Beirut explosion: A similar event happened in Texas in 1947

Nearly 2300 tons of ammonium nitrate detonated on boat near Texas City

Texas City explosion in 1947 (Courtesy of Special Collections, University of Houston Libraries) (Courtesy of Special Collections, University of Houston Libraries)

TEXAS CITY, Texas – Tuesday’s explosion in Beirut, Lebanon released incredible amounts of energy and resulted in unthinkable damage. A large amount of ammonium nitrate, a chemical compound often used in fertilizer, is now believed to be the culprit. More than 2700 tons were being stored at a warehouse that caught fire. The blast will likely rank near the top of the largest non-nuclear explosions in history. However, it is not the first time ammonium nitrate has resulted in widespread death and destruction. Events such as the Oklahoma City bombing and the West, Texas fertilizer plant explosion were caused by ammonium nitrate. But perhaps the event most comparable to Beirut happened in Texas City.

Texas City explosion in 1947 (Courtesy of Special Collections, University of Houston Libraries)

On April 16, 1947, in Galveston Bay, a French vessel called the SS Grandcamp was carrying nearly 2,300 tons of ammonium nitrate. The boat was docked in Texas City. A nearby ship, the High Flyer, was carrying an additional 800 tons of ammonium nitrate, along with sulfur. The cargo was to be transported back to farmers in Europe. On the morning of April 16th, smoke began to billow from the Grandcamp and hours were spent trying to control a fire on the ship. The smoke took on an unusual tint, drawing in spectators who came to see the spectacle. Heat and pressure finally caused the ammonium nitrate to reach its detonation threshold at around 9 a.m. The resulting explosion was immense, sending pieces of steel high into the sky. Nearby buildings on land were leveled, while the two-ton anchor from the Grandcamp was hurled 1.6 miles. Chemical plants located in Texas City also caught fire and caused smaller explosions. Two sightseeing airplanes, which were flying nearby, were blown out of the sky, with the shock wave extending out 100 miles. The High Flyer would later also explode, after its load of ammonium nitrate detonated.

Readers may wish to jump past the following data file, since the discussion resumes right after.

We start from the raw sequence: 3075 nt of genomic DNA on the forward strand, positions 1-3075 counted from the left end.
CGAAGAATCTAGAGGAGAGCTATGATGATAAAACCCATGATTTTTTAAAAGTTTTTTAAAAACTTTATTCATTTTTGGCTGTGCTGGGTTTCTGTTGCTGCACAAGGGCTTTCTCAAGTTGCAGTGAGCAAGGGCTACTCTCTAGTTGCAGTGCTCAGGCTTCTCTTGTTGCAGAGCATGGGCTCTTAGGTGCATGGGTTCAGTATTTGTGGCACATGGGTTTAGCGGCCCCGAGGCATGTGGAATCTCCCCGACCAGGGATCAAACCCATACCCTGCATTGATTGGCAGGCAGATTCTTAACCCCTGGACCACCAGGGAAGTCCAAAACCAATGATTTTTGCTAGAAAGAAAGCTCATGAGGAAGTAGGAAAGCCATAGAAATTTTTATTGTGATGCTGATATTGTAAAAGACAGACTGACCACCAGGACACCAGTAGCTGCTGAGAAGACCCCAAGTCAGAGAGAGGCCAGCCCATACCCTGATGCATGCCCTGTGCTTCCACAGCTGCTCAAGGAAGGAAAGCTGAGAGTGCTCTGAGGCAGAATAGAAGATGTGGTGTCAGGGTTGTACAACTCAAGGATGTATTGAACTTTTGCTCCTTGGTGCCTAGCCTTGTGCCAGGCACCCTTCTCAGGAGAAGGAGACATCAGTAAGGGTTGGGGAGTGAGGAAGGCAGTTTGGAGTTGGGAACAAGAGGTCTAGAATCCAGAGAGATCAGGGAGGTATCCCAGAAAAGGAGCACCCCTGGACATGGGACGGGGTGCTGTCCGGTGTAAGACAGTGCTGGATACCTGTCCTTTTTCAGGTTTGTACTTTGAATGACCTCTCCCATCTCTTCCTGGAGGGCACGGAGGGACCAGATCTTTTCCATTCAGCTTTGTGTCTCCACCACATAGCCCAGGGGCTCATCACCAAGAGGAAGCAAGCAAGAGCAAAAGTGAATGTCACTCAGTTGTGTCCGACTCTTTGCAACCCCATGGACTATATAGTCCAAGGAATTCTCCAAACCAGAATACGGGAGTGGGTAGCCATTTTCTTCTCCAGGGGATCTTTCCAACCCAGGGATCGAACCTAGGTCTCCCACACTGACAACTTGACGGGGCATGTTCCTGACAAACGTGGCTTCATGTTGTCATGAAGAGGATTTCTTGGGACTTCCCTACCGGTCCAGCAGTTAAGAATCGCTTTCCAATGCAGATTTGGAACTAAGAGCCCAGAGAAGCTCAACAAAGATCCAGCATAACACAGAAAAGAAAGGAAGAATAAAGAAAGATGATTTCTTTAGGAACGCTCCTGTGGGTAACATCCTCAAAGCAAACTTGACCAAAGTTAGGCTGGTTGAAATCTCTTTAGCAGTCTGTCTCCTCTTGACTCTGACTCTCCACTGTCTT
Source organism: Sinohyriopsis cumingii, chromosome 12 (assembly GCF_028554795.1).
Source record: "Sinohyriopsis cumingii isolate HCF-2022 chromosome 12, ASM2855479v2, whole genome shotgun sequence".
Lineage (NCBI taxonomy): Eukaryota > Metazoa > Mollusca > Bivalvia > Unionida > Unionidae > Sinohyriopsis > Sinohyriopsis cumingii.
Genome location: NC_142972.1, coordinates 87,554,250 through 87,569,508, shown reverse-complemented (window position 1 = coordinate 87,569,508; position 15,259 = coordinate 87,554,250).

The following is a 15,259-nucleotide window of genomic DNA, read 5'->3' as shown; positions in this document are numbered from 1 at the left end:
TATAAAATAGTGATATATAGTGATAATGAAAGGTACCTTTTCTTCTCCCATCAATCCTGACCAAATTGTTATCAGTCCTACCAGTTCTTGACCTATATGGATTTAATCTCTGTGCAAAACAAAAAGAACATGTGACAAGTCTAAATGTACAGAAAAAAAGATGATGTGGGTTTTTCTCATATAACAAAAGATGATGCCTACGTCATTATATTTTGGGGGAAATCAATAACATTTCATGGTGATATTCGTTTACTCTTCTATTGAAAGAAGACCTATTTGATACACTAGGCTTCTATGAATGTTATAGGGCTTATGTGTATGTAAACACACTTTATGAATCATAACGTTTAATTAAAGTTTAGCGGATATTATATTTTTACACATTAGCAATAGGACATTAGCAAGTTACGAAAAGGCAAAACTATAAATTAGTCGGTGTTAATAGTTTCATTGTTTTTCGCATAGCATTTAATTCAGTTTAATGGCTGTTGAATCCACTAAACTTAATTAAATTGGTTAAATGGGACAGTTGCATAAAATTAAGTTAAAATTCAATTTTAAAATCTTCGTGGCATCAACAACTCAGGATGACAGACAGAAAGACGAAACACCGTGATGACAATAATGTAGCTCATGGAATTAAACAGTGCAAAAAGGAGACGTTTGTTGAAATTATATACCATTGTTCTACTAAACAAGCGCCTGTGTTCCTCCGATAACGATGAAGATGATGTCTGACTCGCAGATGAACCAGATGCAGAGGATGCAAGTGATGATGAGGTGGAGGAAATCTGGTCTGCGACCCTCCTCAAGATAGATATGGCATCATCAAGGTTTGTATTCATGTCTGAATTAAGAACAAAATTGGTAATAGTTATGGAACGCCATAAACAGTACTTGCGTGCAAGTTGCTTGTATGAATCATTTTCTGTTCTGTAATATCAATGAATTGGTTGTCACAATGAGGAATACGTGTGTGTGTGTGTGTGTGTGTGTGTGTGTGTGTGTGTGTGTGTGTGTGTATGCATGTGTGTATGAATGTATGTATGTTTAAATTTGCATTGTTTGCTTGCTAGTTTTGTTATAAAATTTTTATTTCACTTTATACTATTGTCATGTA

Texas City explosion in 1947 (Courtesy of Special Collections, University of Houston Libraries)

All of those aboard the Grandcamp were killed. Of the 28-man Texas City volunteer fire department, only one survived. In the end, hundreds of casualties were reported, with more than 5,000 injured. Hundreds of homes were also destroyed.

About the Author:

Justin Horne is a meteorologist and reporter for KSAT 12 News. When severe weather rolls through, Justin will hop in the KSAT 12 Storm Chaser to safely bring you the latest weather conditions from across South Texas. On top of delivering an accurate forecast, Justin often reports on one of his favorite topics: Texas history.